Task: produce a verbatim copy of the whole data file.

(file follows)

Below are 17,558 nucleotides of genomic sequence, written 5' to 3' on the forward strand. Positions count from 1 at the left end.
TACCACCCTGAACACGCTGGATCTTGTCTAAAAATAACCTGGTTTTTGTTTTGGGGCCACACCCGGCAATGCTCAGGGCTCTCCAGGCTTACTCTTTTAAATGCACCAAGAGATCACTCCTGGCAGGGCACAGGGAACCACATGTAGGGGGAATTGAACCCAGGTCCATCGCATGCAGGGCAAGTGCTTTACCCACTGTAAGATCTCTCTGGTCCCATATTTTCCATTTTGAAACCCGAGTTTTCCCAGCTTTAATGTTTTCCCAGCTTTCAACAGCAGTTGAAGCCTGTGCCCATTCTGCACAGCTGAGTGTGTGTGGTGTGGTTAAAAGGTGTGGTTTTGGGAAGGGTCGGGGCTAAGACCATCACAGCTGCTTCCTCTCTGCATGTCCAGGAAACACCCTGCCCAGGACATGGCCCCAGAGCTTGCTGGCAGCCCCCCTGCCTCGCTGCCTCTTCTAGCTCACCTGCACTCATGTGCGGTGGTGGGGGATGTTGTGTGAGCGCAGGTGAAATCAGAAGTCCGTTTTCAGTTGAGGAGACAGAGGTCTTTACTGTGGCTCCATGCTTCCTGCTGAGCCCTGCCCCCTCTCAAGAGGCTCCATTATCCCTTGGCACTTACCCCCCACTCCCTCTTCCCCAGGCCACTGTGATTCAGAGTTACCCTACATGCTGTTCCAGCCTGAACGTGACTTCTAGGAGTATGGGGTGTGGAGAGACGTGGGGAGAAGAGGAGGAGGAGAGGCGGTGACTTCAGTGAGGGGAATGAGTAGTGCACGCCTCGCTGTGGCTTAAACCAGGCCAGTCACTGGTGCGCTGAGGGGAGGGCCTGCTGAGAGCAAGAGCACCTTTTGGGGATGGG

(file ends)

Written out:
Below are 17,558 nucleotides of genomic sequence, written 5' to 3' on the forward strand. Positions count from 1 at the left end.
TACCACCCTGAACACGCTGGATCTTGTCTAAAAATAACCTGGTTTTTGTTTTGGGGCCACACCCGGCAATGCTCAGGGCTCTCCAGGCTTACTCTTTTAAATGCACCAAGAGATCACTCCTGGCAGGGCACAGGGAACCACATGTAGGGGGAATTGAACCCAGGTCCATCGCATGCAGGGCAAGTGCTTTACCCACTGTAAGATCTCTCTGGTCCCATATTTTCCATTTTGAAACCCGAGTTTTCCCAGCTTTAATGTTTTCCCAGCTTTCAACAGCAGTTGAAGCCTGTGCCCATTCTGCACAGCTGAGTGTGTGTGGTGTGGTTAAAAGGTGTGGTTTTGGGAAGGGTCGGGGCTAAGACCATCACAGCTGCTTCCTCTCTGCATGTCCAGGAAACACCCTGCCCAGGACATGGCCCCAGAGCTTGCTGGCAGCCCCCCTGCCTCGCTGCCTCTTCTAGCTCACCTGCACTCATGTGCGGTGGTGGGGGATGTTGTGTGAGCGCAGGTGAAATCAGAAGTCCGTTTTCAGTTGAGGAGACAGAGGTCTTTACTGTGGCTCCATGCTTCCTGCTGAGCCCTGCCCCCTCTCAAGAGGCTCCATTATCCCTTGGCACTTACCCCCCACTCCCTCTTCCCCAGGCCACTGTGATTCAGAGTTACCCTACATGCTGTTCCAGCCTGAACGTGACTTCTAGGAGTATGGGGTGTGGAGAGACGTGGGGAGAAGAGGAGGAGGAGAGGCGGTGACTTCAGTGAGGGGAATGAGTAGTGCACGCCTCGCTGTGGCTTAAACCAGGCCAGTCACTGGTGCGCTGAGGGGAGGGCCTGCTGAGAGCAAGAGCACCTTTTGGGGATGGG